The findings suggest new ways to protect bees against viruses and the deadly Varroa mite that have been responsible for the recent dramatic decline in honey bee populations. Since around one third of the human diet globally is dependent on honey bee pollination, we need solutions urgently to help maintain flourishing bee colonies, for our food security and sustainability.
Dr Eyal Maori from the Wellcome Trust/Cancer Research UK Gurdon Institute, University of Cambridge, and his collaborators in Israel and the USA had been trialling a new type of antiviral therapy for bees when they got a hint that the bees were able to transmit biologically-active RNA molecules between colony members. The scientists today publish the evidence for such a bee-to-bee RNA transfer phenomenon in the journal Cell Reports.
These transmissible RNA molecules are produced by the honey bee’s genes and by disease agents such as viruses. Unlike other RNA in the body, these RNA molecules do not code for protein. Instead, they play a direct role in immunity, gene regulation and other biological mechanisms.
In previous studies, Maori and colleagues fed bees with RNA fragments that included a segment of an RNA virus. They found that similar to how vaccines work, the dietary RNA activated an immune response that prevented disease and death when hives were later exposed to the live virus. Intriguingly, the colony maintained a healthy performance for several months after treatment had finished, suggesting that it was still immune to infection – even though the original treated bees would have died off and been replaced by new generations. This suggested that the immunising RNA fragments were being passed among colony members as well as across generations.
In the study released today, the researchers demonstrated that dietary RNA is taken up from the ingestion system into the bee’s circulatory fluid and spread to the jelly-secreting glands. The dietary RNA is then secreted with the jelly and taken-up by larvae fed on the jelly.
While scientists have previously shown in plants and animals that movement of RNA between cells within an organism is possible, these findings identify a molecular mechanism for transmission of RNA molecules between organisms.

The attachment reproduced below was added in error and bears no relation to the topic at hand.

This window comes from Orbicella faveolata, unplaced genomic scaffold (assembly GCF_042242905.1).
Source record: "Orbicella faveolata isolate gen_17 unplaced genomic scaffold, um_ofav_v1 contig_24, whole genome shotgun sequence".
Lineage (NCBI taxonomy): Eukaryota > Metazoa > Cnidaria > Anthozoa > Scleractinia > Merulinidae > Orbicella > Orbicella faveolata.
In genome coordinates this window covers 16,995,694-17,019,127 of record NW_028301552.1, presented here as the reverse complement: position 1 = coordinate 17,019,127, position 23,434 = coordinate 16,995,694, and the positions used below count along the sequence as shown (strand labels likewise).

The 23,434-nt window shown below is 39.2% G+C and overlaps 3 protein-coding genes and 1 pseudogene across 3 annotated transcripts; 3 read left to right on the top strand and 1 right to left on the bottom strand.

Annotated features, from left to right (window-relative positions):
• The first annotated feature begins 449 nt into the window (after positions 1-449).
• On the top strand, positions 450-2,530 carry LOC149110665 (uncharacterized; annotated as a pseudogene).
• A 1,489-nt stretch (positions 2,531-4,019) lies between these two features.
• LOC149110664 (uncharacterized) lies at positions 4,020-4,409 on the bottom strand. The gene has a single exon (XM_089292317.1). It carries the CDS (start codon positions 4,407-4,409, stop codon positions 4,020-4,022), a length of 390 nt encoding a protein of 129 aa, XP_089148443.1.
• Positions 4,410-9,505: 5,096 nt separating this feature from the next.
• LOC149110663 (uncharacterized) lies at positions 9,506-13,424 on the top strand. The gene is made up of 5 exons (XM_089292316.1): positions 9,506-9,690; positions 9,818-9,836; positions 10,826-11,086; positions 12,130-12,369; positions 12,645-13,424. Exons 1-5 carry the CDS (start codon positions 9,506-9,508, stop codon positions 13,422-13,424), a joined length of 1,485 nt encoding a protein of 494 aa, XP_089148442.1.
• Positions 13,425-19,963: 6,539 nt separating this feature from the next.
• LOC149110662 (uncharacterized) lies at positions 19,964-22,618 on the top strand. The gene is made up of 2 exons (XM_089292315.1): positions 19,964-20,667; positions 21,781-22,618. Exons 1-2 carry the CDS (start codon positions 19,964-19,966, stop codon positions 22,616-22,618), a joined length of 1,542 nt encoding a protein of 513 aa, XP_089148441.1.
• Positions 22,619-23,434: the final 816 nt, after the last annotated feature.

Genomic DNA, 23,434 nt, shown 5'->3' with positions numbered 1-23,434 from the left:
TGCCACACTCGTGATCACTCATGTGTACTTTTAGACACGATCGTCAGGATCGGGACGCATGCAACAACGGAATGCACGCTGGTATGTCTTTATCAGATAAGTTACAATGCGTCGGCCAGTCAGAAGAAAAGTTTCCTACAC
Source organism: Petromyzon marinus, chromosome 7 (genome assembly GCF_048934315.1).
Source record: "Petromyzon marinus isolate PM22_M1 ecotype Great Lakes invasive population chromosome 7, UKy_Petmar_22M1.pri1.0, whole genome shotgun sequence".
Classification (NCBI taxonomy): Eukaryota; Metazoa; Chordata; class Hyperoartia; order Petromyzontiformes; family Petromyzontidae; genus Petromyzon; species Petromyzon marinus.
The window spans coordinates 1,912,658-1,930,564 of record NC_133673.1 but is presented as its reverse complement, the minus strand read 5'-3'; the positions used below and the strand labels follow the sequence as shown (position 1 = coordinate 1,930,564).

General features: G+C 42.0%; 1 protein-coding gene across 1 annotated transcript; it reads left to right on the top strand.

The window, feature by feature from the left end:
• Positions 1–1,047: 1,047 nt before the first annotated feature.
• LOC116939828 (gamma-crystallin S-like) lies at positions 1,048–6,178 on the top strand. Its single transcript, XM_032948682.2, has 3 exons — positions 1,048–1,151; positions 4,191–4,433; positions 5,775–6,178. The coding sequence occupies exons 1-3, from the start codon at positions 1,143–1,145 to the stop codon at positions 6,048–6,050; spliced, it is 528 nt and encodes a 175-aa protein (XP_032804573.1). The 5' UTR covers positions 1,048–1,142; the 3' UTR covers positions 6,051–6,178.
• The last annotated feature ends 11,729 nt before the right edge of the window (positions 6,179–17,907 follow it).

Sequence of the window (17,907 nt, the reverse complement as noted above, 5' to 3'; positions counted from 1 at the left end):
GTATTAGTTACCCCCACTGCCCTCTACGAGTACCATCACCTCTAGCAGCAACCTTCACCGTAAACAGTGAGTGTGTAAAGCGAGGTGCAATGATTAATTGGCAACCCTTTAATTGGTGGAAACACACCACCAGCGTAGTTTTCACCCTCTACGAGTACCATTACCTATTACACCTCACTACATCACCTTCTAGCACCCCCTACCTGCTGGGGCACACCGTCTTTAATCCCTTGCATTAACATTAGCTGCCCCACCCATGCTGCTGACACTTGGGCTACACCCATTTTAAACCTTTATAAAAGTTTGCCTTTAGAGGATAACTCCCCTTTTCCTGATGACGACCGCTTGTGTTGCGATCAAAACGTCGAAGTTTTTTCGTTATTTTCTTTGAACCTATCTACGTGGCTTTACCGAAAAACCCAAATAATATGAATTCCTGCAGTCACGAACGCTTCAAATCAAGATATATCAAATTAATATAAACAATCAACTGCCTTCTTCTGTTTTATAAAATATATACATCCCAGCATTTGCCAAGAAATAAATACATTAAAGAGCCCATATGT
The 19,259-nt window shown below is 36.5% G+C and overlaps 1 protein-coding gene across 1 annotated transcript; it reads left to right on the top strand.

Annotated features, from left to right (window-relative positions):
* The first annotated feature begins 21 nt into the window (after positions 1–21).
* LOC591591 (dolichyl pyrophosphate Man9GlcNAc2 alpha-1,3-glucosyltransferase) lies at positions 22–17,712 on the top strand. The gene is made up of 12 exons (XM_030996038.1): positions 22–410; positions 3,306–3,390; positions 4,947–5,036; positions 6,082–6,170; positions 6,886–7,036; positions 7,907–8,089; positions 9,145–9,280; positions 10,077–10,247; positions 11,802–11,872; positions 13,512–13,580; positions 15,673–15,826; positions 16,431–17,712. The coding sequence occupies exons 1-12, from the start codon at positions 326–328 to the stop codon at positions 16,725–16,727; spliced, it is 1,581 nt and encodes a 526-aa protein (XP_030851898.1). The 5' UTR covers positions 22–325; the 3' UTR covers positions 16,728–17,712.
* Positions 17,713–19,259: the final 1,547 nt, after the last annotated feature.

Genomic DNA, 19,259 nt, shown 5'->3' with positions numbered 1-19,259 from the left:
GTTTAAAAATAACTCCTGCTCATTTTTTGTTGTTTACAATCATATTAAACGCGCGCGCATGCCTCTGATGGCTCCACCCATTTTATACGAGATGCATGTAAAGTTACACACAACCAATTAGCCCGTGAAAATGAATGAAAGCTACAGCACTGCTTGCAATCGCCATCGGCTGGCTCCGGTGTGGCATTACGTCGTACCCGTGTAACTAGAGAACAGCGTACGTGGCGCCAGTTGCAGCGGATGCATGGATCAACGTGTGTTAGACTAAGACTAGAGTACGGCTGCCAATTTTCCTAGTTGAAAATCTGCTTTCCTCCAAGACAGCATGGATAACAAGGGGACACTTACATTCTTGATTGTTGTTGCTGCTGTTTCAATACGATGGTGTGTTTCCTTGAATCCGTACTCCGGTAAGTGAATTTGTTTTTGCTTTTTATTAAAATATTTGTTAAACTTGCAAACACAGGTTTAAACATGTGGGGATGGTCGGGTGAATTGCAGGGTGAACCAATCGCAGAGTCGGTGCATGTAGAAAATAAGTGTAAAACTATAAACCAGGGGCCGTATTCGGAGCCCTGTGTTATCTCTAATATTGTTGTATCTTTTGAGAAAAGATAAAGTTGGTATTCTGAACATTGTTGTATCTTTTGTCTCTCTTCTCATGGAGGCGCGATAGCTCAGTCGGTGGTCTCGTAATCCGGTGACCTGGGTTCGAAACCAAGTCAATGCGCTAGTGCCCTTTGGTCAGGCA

“We found that RNA spreads beyond individual honey bees, being transferred not just between parents and their progeny, but also among individuals in the hive,” says Maori.
Further experiments showed that transmissible RNA was able to activate a mechanism called 'RNA interference' to block the activity of some genes and reduce the production of certain honey bee proteins. Importantly, RNA interference is known to provide defence against viral infection in honey bees and other organisms. In other words, these RNA molecules are likely acting to immunise the bees against infections.
The researchers next analysed the worker and royal jellies and revealed diverse types of naturally occurring RNA, some derived from bee genes and some from pathogens such as fungi and infectious viruses, suggesting that over time the bees had developed – and shared – immunity to these pathogens.
"Our findings demonstrate that bees share ‘transmissible RNA’ among members of the colony, likely as a way of sharing immunity among members and generations in the hive and to enable other bees to adapt to different environmental conditions," says Maori.
In a second study, published last month in the journal Molecular Cell, Maori, working with Professor Eric Miska's lab at the Gurdon Institute, investigated how RNA, which is an unstable molecule, is transferred through the jelly diet. They found that an abundant jelly ingredient, Major Royal Jelly Protein-3 (MRJP-3), binds the RNA to form granules that concentrate and protect it from environmental damage. This is the first identification of RNA granules with functions outside cells and organisms.
Maori added: "Honey bees have evolved a type of ‘glue’ that binds RNA into granules, making it more stable and so able to be shared with other bees. If we can harness this technology, we might be able to use it to develop new ‘vaccines’ that could be used in agricultural settings, in particular to help immunise bees against the devastating losses being suffered by their colonies.
“It is possible that this honey bee protein may even have applications, too, for new vaccines and medicines for humans.”